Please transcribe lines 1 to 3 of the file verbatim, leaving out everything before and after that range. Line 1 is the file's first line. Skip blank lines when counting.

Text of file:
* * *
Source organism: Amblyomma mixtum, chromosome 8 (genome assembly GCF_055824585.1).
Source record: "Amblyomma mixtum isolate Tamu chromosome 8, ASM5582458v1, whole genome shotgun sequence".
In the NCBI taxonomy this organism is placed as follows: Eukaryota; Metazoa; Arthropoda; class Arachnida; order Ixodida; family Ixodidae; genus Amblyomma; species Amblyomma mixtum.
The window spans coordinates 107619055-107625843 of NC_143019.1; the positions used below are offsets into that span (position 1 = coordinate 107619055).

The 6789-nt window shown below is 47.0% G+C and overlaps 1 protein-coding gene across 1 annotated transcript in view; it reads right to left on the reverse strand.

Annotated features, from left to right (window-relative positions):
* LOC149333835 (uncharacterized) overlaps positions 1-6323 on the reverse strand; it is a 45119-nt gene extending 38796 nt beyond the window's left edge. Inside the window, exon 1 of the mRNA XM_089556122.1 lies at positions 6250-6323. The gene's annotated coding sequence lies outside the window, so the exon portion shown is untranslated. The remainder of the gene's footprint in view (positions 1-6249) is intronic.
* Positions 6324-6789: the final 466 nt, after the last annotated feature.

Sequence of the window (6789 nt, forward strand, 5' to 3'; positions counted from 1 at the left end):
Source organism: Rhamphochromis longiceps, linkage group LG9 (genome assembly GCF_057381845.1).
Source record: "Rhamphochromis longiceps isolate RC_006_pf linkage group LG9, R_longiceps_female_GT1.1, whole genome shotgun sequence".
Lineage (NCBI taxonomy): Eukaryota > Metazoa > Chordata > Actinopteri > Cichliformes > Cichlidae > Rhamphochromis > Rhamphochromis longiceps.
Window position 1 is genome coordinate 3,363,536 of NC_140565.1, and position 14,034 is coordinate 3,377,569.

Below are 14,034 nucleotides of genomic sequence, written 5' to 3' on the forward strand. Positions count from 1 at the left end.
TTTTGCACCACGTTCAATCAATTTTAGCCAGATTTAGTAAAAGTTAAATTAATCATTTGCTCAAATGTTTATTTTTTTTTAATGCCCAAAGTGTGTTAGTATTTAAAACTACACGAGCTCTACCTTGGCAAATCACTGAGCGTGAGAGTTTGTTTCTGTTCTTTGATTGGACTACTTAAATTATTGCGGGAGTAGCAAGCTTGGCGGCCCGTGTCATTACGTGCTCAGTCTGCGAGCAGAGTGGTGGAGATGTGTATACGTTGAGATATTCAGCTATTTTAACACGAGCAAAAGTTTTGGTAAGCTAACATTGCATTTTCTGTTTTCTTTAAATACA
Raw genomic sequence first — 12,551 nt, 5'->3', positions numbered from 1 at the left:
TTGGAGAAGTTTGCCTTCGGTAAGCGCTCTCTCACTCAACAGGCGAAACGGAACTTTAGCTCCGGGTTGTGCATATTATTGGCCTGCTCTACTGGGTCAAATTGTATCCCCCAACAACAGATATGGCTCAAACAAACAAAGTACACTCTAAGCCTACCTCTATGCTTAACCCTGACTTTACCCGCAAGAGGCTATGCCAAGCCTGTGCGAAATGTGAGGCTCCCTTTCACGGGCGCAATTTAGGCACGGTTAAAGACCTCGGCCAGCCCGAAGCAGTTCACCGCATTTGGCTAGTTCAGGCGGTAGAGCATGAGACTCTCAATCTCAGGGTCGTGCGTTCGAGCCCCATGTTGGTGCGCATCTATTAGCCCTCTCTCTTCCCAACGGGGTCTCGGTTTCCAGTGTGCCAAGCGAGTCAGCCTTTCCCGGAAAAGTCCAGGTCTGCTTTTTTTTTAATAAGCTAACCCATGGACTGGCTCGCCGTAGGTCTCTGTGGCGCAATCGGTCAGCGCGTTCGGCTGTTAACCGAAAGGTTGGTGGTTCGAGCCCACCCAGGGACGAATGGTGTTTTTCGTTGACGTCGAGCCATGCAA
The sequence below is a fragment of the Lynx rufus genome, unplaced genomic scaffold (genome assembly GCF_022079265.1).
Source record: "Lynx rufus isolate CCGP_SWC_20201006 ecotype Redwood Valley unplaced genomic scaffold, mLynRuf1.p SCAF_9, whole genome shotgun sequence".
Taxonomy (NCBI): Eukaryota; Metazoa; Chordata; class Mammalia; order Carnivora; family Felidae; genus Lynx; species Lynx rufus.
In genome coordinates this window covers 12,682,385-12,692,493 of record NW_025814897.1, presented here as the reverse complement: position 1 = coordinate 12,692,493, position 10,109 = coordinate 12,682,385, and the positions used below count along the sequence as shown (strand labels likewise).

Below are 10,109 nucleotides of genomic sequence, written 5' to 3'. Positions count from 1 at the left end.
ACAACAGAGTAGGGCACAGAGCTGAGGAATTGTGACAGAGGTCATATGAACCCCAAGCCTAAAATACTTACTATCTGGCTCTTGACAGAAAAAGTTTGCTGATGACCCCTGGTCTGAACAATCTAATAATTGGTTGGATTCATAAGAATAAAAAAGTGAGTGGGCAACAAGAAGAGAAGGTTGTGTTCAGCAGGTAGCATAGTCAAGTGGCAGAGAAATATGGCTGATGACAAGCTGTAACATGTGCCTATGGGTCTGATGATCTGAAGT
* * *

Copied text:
Source organism: Amblyomma mixtum, chromosome 8 (genome assembly GCF_055824585.1).
Source record: "Amblyomma mixtum isolate Tamu chromosome 8, ASM5582458v1, whole genome shotgun sequence".
In the NCBI taxonomy this organism is placed as follows: Eukaryota; Metazoa; Arthropoda; class Arachnida; order Ixodida; family Ixodidae; genus Amblyomma; species Amblyomma mixtum.